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Borges, Swedenborg and Mysticism


William Rowlandson

Jorge Luis Borges was profoundly interested in the ill-defined and shape-shifting traditions of mysticism. However, previous studies of Borges have not focused on the writer’s close interest in mysticism and mystical texts, especially in the Swedish mystic Emanuel Swedenborg (1688-1772). This book examines the relationship between Borges’ own recorded mystical experiences and his appraisal of Swedenborg and other mystics. It asks the essential question of whether Borges was a mystic by analysing his writings, including short stories, essays, poems and interviews, alongside scholarly writings on mysticism by figures such as William James. The book locates Borges within the scholarship of mysticism by evaluating his many assertions and suggestions as to what is or is not a mystic and, in so doing, analyses the influence of James and Ralph Waldo Emerson on Borges’ reading of Swedenborg and mysticism. The author argues further that Swedenborg constitutes a far richer presence in Borges’ work than scholarship has hitherto acknowledged, and assesses the presence of Swedenborg in Borges’ aesthetics, ethics and poetics.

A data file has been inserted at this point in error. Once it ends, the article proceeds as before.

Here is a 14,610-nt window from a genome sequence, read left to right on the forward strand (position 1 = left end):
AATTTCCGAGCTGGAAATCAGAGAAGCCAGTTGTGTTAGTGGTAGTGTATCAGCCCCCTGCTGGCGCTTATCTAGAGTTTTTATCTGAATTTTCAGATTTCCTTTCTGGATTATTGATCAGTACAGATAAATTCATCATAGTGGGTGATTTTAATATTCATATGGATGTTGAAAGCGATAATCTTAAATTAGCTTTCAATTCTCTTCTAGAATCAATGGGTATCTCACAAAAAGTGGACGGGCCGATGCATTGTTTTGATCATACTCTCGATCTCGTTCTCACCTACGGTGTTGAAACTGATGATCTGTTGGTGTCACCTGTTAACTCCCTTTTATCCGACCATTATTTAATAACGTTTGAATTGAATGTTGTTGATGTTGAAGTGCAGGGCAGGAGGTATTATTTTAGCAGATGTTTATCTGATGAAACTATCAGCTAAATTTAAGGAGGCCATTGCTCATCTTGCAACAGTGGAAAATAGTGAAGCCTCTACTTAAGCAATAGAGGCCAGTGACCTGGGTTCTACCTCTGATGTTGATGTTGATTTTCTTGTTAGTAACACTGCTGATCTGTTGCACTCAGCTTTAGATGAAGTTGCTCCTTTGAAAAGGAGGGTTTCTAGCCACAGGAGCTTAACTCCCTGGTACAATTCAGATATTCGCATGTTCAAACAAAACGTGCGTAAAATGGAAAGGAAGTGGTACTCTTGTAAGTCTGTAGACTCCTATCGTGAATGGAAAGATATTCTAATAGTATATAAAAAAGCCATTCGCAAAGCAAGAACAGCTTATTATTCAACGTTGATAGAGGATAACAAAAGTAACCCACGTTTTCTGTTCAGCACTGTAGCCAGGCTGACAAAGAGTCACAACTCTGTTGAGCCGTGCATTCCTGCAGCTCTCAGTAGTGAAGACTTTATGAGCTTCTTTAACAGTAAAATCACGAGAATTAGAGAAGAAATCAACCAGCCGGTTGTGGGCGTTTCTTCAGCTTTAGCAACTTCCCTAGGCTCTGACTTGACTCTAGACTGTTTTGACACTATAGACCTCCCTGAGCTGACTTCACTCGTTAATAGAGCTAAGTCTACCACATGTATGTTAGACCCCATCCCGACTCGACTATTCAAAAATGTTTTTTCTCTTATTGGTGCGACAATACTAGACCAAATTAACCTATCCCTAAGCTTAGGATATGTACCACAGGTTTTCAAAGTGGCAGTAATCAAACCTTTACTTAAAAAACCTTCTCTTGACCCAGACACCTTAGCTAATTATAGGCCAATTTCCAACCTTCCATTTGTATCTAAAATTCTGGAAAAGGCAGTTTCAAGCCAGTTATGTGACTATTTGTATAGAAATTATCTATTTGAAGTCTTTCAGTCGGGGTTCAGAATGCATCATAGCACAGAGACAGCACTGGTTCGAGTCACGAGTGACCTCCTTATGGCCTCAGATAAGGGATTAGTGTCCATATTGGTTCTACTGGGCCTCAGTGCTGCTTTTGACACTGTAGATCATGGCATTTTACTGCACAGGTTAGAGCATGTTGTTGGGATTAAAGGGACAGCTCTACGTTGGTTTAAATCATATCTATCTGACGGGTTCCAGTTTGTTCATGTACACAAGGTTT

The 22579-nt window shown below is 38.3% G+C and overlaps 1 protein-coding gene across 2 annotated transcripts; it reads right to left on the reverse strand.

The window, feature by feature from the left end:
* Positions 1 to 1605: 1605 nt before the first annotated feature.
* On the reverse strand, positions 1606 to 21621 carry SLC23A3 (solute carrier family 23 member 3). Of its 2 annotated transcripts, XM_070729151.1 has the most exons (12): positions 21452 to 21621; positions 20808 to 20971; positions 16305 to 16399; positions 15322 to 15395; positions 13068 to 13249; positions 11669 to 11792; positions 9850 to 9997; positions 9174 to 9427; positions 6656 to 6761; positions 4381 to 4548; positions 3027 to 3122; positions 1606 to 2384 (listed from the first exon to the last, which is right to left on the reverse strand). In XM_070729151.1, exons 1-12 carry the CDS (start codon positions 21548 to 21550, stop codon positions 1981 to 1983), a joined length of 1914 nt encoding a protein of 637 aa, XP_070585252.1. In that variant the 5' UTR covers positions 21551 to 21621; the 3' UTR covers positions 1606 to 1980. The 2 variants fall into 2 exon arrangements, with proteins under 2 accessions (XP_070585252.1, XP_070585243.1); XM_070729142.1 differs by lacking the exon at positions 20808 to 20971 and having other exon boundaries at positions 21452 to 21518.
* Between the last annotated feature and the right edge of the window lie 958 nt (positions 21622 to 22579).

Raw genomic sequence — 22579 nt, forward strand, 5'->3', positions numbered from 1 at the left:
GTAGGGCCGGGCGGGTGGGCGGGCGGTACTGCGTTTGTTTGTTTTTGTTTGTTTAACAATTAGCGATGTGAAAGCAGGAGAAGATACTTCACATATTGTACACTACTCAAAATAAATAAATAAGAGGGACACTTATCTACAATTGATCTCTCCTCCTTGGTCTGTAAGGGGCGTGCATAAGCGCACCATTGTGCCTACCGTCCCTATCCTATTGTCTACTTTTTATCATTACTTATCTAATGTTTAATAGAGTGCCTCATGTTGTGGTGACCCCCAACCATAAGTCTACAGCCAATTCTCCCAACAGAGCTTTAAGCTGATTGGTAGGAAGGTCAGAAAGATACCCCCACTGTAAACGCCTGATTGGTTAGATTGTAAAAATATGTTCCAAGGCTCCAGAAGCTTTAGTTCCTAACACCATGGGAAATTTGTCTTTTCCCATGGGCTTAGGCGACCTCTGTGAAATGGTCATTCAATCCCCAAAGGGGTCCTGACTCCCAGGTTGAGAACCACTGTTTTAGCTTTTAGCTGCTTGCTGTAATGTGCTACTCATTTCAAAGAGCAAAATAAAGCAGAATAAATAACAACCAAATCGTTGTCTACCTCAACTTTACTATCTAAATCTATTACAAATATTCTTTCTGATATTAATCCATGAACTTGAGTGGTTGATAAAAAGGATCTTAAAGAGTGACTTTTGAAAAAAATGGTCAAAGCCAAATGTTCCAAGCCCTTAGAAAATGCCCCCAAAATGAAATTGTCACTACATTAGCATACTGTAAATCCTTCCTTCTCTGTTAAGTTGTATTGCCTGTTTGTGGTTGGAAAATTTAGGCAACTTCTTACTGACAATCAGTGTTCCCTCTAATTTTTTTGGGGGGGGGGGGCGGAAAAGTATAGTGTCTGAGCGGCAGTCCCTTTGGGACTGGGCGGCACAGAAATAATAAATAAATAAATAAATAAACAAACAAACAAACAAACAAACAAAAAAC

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When I was sixteen my Spanish teacher at school, Claire McWilliams, lent me a copy of Fictions which still sits on my bookshelf. It is a 1985 John Calder edition, which I have never seen for sale elsewhere, with a cover illustration of zany zigzag arrows dancing through a labyrinth towards two expressionless eyes. I thank and blame Miss McWilliams for push- ing me down the rabbit hole into the Borges Wonderland, from which I have never returned. If we should meet again, I will happily and gratefully return her book. Thanks to the University of Kent for granting me study leave of one semester in order to work on this and other projects. Thanks to Claudio Canaparo, series editor of Peter Lang’s Hispanic Studies: Culture and Ideas. Thanks also to Hannah Godfrey, Mary Critchley and Holly Catling at Peter Lang. My thanks to Jeremy Carrette for his helpful perspectives on William James, Henry James Sr. and the James family’s relationship with Swedenborg. Thanks to Sophia Wellbeloved for her investigation into possible Borges- Gurdjieff connections. Thanks also to Patricia Novillo Corvalán for many corridor chats and email exchanges about Borges and for lending me books (which I have returned) from her vast library of the Borges scholarship. Many of the ideas set forward in this book were discussed in the former Centre for the Study of Myth at the University of Kent. My thanks to those who tolerated my ramblings and who shared their ideas and insights; in particular...

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